In book II (chapter 1) of his An essay concerning human understanding Locke talks quite a bit about whether the soul always thinks. Why is this such an important issue to him that he spends multiple pages on it? And could someone explain why a sleeping man who thinks without knowing it, is divided in two people?
The apparent need of the soul to always think, that Locke struggles with, seems to reflect the influence of Descartes (Locke was born in 1632, 36 years after Descartes). It was Descartes's influential thesis that the soul just is a thinking substance. That is, that the whole being of the soul consists in thinking. And this seems to entail the (apparently absurd conclusion) that the soul exists only when it thinks. So that if the soul exists continuously, it must think continuously!
And as to the division of the person during sleep, Locke derived it from the assumption that personal identity requires self-awareness. Since the waking person is presumably not self-aware of the sleeping person's experiences, and vice versa, they must be two distinct persons.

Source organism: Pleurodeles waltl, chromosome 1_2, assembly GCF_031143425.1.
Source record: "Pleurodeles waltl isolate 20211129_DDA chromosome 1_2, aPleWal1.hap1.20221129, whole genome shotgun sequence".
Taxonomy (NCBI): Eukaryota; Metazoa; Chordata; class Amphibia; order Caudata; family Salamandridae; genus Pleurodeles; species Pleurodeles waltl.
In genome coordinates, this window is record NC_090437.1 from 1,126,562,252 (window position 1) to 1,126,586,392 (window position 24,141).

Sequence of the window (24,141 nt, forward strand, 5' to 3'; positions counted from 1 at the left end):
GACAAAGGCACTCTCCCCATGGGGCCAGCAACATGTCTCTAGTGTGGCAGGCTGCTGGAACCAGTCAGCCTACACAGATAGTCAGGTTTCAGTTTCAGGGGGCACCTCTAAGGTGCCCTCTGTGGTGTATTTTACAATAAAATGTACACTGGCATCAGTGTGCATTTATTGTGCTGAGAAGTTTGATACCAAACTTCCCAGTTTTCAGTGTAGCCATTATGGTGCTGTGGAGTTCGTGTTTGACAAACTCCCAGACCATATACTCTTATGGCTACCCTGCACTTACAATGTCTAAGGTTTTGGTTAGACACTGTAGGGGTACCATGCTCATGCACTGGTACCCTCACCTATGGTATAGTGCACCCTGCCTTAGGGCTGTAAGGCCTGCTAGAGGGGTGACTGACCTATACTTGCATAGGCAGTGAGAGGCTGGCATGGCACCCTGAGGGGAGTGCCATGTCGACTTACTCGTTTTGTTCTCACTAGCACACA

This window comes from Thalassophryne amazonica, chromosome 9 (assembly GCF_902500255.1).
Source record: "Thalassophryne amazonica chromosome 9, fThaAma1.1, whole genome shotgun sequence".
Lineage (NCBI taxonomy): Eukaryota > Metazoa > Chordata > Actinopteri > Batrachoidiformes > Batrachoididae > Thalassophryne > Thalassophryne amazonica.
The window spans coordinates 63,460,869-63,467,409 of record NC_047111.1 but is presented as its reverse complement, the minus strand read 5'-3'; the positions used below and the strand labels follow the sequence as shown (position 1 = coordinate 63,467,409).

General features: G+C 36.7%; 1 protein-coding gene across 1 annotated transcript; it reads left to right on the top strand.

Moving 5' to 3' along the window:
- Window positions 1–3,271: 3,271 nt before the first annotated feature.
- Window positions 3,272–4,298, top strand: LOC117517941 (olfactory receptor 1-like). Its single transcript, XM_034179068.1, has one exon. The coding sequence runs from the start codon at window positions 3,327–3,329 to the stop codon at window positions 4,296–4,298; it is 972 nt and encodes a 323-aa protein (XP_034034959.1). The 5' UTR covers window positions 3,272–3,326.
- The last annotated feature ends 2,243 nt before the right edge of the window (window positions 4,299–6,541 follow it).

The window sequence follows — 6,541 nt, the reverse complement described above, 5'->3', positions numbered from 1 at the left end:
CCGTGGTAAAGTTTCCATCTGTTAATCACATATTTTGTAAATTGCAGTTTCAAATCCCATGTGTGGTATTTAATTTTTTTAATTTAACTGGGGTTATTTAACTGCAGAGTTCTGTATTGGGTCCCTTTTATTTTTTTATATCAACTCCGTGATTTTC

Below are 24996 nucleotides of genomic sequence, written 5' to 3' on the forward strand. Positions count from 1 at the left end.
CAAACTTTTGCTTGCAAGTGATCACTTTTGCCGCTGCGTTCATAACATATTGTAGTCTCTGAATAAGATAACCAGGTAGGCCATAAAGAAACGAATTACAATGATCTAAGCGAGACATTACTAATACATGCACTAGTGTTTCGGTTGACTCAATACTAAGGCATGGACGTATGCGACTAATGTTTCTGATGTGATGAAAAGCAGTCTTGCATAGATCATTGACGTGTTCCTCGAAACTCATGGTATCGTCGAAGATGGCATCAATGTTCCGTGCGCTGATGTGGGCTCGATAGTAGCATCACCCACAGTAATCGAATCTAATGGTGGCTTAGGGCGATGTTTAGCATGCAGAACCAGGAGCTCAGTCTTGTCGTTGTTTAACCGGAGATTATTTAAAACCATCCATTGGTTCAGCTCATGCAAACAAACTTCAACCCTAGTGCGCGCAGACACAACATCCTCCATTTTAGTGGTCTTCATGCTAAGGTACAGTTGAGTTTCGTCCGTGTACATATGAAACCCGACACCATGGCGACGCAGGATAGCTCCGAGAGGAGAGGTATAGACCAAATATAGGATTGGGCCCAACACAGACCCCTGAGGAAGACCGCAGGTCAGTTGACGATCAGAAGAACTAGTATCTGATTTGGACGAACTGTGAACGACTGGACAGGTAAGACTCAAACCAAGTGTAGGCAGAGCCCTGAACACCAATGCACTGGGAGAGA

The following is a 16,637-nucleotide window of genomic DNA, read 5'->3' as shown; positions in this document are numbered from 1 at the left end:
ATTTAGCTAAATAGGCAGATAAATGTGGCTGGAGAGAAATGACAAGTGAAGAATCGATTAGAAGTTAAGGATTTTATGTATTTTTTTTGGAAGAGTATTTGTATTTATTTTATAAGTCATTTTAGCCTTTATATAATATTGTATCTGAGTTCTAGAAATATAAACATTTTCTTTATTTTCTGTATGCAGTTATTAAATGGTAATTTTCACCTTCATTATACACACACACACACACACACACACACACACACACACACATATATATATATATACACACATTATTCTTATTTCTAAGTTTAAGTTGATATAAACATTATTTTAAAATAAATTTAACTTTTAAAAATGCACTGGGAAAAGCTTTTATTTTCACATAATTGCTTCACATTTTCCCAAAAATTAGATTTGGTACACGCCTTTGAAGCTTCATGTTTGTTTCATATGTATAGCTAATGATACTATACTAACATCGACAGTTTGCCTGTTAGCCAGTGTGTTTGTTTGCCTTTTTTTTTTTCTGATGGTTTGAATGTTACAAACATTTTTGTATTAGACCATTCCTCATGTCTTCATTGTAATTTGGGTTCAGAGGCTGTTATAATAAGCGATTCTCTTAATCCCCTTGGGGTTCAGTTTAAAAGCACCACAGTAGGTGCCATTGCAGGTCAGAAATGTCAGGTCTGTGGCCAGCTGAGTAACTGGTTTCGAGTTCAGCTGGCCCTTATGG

Socrates the man, consisting of body and soul, when he is waking, are two persons: since waking Socrates has no knowledge of, or concernment for that happiness or misery of his soul, which it enjoys alone by itself whilst he sleeps, without perceiving anything of it; no more than he has for the happiness or misery of a man in the Indies, whom he knows not. (An essay concerning human understanding Book II Ch I §11)